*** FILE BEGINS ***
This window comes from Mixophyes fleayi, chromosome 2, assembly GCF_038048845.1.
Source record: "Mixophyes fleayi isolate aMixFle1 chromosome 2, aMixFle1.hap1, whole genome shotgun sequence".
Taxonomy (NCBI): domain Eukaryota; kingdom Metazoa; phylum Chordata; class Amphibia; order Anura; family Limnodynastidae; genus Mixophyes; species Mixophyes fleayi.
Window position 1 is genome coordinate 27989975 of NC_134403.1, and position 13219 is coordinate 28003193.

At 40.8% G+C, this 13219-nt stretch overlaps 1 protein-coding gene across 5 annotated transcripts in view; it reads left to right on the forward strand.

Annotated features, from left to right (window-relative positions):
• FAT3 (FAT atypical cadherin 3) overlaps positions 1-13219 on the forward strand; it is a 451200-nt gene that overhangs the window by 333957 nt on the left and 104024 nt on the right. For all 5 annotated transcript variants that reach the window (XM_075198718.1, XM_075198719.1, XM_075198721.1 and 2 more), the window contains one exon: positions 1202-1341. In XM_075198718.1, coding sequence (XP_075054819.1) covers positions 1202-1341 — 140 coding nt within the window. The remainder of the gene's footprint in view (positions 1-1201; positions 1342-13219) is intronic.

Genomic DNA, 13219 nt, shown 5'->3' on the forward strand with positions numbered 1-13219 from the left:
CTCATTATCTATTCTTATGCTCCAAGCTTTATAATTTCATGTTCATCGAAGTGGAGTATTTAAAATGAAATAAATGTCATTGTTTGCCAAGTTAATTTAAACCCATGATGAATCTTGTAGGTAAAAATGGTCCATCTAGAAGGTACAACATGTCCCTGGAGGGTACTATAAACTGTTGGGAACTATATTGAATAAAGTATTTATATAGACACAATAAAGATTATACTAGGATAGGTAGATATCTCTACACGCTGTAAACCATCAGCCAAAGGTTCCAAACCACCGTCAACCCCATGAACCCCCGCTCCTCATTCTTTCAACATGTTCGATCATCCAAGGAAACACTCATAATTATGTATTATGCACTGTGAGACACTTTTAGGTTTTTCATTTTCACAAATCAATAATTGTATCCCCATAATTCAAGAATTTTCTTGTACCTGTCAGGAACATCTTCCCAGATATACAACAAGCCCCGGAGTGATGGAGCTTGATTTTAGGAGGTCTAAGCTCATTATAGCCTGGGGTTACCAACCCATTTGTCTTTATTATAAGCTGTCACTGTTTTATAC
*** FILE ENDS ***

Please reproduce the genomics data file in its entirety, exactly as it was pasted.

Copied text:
This window comes from Mixophyes fleayi, chromosome 2, assembly GCF_038048845.1.
Source record: "Mixophyes fleayi isolate aMixFle1 chromosome 2, aMixFle1.hap1, whole genome shotgun sequence".
Taxonomy (NCBI): domain Eukaryota; kingdom Metazoa; phylum Chordata; class Amphibia; order Anura; family Limnodynastidae; genus Mixophyes; species Mixophyes fleayi.
Window position 1 is genome coordinate 27989975 of NC_134403.1, and position 13219 is coordinate 28003193.

At 40.8% G+C, this 13219-nt stretch overlaps 1 protein-coding gene across 5 annotated transcripts in view; it reads left to right on the forward strand.

Annotated features, from left to right (window-relative positions):
• FAT3 (FAT atypical cadherin 3) overlaps positions 1-13219 on the forward strand; it is a 451200-nt gene that overhangs the window by 333957 nt on the left and 104024 nt on the right. For all 5 annotated transcript variants that reach the window (XM_075198718.1, XM_075198719.1, XM_075198721.1 and 2 more), the window contains one exon: positions 1202-1341. In XM_075198718.1, coding sequence (XP_075054819.1) covers positions 1202-1341 — 140 coding nt within the window. The remainder of the gene's footprint in view (positions 1-1201; positions 1342-13219) is intronic.

Genomic DNA, 13219 nt, shown 5'->3' on the forward strand with positions numbered 1-13219 from the left:
CTCATTATCTATTCTTATGCTCCAAGCTTTATAATTTCATGTTCATCGAAGTGGAGTATTTAAAATGAAATAAATGTCATTGTTTGCCAAGTTAATTTAAACCCATGATGAATCTTGTAGGTAAAAATGGTCCATCTAGAAGGTACAACATGTCCCTGGAGGGTACTATAAACTGTTGGGAACTATATTGAATAAAGTATTTATATAGACACAATAAAGATTATACTAGGATAGGTAGATATCTCTACACGCTGTAAACCATCAGCCAAAGGTTCCAAACCACCGTCAACCCCATGAACCCCCGCTCCTCATTCTTTCAACATGTTCGATCATCCAAGGAAACACTCATAATTATGTATTATGCACTGTGAGACACTTTTAGGTTTTTCATTTTCACAAATCAATAATTGTATCCCCATAATTCAAGAATTTTCTTGTACCTGTCAGGAACATCTTCCCAGATATACAACAAGCCCCGGAGTGATGGAGCTTGATTTTAGGAGGTCTAAGCTCATTATAGCCTGGGGTTACCAACCCATTTGTCTTTATTATAAGCTGTCACTGTTTTATAC